I hope this helps illustrate the need for early treatment with levodopa and also to consider taking more than one type of medicine to help keep you active and with fewer side effects. The best way to help yourself when already having dyskenesias is sketching the pattern, (when, how long, predictable, times a day?); if there is one medications can be adjusted and/ or DBS can done. If not pattern to involuntary movements they are random and unpredictable usually only way to treat is with surgical procedures.

 

@July2017 ALL rights reserved- Maria L. De Leon

 

 

movement disorders, parkinson's disease

Tardive dyskinesia’s: By Dr. De Leon

  • Today, I want to discuss a movement disorder on the rise due to increase use of neuroleptics and new indications for dopamine antagonists have increased over the years thus increasing the number of patients at risk. Also because some of the initial symptoms of this condition are acute extrapyramidal symptoms (EPS) like stiffness, slowness, and tremors; if not caught early can lead to full blown tardive dyskenesias (TD) or be inappropriately diagnosed as parkinsonism or Parkinson’s plus syndrome (e.g. multisystem atrophy) causing undue disability and frustration among patients and clinicians alike.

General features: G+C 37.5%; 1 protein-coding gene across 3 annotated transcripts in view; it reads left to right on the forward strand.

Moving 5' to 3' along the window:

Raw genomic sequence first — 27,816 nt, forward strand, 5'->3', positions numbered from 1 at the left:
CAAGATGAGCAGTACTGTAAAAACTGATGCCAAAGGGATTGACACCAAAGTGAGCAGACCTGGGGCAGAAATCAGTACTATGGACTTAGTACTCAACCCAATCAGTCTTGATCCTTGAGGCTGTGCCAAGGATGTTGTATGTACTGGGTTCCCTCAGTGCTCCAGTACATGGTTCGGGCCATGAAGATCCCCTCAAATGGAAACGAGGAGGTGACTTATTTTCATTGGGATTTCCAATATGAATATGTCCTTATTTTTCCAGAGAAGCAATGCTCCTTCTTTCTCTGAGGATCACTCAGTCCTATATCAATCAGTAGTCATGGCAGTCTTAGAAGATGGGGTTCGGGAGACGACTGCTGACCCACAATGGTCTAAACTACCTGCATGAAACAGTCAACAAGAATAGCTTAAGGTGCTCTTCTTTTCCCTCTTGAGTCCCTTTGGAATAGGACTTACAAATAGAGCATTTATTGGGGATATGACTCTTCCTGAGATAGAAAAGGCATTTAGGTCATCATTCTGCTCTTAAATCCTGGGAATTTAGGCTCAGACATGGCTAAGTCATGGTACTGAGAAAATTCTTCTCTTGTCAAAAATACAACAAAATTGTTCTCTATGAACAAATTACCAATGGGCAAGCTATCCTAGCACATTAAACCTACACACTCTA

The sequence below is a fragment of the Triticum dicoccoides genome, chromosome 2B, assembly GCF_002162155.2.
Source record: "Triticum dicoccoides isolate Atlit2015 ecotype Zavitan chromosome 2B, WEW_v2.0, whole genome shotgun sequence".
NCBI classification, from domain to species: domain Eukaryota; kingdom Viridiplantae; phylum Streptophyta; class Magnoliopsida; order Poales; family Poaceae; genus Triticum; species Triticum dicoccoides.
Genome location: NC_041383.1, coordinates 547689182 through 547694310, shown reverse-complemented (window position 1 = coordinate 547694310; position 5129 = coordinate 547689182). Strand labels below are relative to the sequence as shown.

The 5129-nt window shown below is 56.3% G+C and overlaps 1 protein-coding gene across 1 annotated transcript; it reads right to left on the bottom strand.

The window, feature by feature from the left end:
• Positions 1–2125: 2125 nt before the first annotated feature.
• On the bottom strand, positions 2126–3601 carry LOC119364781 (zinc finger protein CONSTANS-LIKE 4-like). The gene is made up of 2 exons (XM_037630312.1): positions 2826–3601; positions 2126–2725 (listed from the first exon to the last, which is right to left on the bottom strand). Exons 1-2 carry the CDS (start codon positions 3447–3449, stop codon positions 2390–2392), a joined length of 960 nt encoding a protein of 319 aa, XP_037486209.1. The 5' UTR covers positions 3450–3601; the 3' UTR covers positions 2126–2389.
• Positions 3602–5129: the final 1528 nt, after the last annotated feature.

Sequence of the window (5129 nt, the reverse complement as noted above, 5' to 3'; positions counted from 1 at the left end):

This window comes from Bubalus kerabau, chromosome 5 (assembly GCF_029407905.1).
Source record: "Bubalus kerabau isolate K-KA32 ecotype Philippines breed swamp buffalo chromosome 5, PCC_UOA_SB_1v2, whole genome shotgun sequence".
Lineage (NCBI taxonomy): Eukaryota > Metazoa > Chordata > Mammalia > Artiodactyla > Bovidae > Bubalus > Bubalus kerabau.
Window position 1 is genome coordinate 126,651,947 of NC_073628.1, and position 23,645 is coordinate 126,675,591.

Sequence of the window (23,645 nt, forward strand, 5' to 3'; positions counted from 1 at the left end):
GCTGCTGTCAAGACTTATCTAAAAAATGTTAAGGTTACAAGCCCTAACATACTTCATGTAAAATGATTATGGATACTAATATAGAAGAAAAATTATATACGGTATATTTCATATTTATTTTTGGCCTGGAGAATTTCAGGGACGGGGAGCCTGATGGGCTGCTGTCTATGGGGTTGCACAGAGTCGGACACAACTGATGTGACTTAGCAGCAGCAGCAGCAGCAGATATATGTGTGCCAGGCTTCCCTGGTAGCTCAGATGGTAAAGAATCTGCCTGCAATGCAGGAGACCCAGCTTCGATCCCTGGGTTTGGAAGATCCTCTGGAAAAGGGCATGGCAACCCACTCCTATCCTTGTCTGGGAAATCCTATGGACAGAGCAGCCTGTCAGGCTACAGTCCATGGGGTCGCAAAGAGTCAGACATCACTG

The most common symptoms of tardive dyskinesia are: occur after EPS

  • Grimacing
  • Tongue protrusion
  • Lip smacking
  • Puckering and pursing
  • Rapid eye blinking
  • Rapid movements of the arms
  • Rapid movements of the legs
  • Rapid movements of the trunk

First of all, tardive means late dyskinesia’s. These are abnormal involuntary undulating movement s often involving the face but can be seen in other parts of the body such as the extremities and trunk.

Why is it important to know about tardive dyskinesias? These are not to be confused with dyskinesias seen in Parkinson’s as I stated above but rather a secondary effect of long term dopamine replacement.